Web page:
Bethany Fajardo Howard

El Castillo

above the sea waves

watches the stout Castillo

built by Spanish hands

the ghosts of soldiers

long since passed are immortal

in its garitas

darkness of past years

is remembered in cells of

Torre Antigua

the vain elegance

of San Felipe’s kingly

might is carved in stone

today another

flag adorns its ancient heights

but time still has failed

for yet Boricuas

lean beneath the weight of White

as Tainos did

we all are crooks and

whores to you to tame whose flag

flies above the fort

our race and skin are

dangerous to kingly men

as conquistadors

for now your flag flies

on this fort built of fear and

hate of differences

this grand Castillo

formed from our deaths and tears you

celebrate with glee

it is your lasting

monument to centuries

of hypocrisy

so mark the gashes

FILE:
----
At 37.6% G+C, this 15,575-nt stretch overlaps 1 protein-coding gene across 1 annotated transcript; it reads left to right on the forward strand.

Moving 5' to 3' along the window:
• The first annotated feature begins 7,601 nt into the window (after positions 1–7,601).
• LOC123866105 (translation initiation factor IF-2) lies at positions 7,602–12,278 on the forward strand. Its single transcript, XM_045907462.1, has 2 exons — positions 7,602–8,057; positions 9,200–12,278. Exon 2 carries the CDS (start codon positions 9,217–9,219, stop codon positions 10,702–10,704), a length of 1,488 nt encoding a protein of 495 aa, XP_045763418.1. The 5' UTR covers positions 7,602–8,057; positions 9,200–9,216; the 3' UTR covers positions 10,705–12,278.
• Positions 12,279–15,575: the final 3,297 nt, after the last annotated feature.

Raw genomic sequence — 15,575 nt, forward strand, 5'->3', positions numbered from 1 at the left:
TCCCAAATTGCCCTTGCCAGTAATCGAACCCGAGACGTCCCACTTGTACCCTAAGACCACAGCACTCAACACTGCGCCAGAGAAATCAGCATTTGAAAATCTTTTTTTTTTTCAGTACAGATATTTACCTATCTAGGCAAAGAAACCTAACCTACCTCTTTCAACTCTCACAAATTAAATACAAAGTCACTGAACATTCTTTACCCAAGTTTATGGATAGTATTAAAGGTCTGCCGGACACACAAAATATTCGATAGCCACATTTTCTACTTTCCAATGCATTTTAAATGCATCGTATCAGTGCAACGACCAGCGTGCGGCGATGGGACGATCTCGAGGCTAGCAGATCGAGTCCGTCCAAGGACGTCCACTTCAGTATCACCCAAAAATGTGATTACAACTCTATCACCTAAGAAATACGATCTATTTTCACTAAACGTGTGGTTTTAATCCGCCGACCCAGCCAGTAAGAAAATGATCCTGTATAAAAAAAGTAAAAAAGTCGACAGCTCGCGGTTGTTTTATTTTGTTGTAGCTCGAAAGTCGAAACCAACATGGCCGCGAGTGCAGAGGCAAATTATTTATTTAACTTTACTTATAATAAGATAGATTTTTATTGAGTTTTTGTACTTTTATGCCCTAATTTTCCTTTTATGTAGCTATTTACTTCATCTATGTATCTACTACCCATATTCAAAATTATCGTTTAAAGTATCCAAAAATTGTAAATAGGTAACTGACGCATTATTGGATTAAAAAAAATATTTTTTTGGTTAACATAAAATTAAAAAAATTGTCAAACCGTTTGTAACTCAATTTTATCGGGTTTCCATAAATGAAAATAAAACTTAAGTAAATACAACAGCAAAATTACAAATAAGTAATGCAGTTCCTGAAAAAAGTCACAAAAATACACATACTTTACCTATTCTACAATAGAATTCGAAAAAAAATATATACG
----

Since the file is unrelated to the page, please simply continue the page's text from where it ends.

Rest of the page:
on our isle’s peopled heart

from rough slaver’s whips

and hide your flag of

freedom from our shores that mocks

our hope for liberty

This poem is written with each verse as a single haiku poem.

The Birth of Taina

contorted limbs reach

towards the grey sky

and perch on stilts of legs

jutting from the rolling mist

rich green foliage garbs

the twisted body

and floats, drab and brown

onto the still murky water

that conceals the spidery feet of bark

these tortuous bodies of trees

once concealed the birth

of a Woman

as she rose from the silent depths

from the dark of the virgin water

glistening crystals sparkled on

her bronzed skin and cascaded down

her back when she emerged

like a New World Venus

out of the watery womb

of the Ocean joined

with the warm life from the Sun

unspoiled and unaffected

the Woman wrung her raven locks

and stepped forth on the land

a new people

of the mangrove coves

and the chattering rainforests

she left the mysterious dark lair

where she was birthed

by Mother Ocean

and greeted the Sun, her benevolent Father

his warm rays enveloped her form

and gave her knowledge, skill, and wit

to add to the strength and grace

given her by Mother Ocean

as the warm Sun and the blue Sea

met upon the shore to see

what their union had made

they were pleased with the Woman

and Mother Ocean called her


that’s our place

why are latinas

told we must marry

young and bear children

while our brothers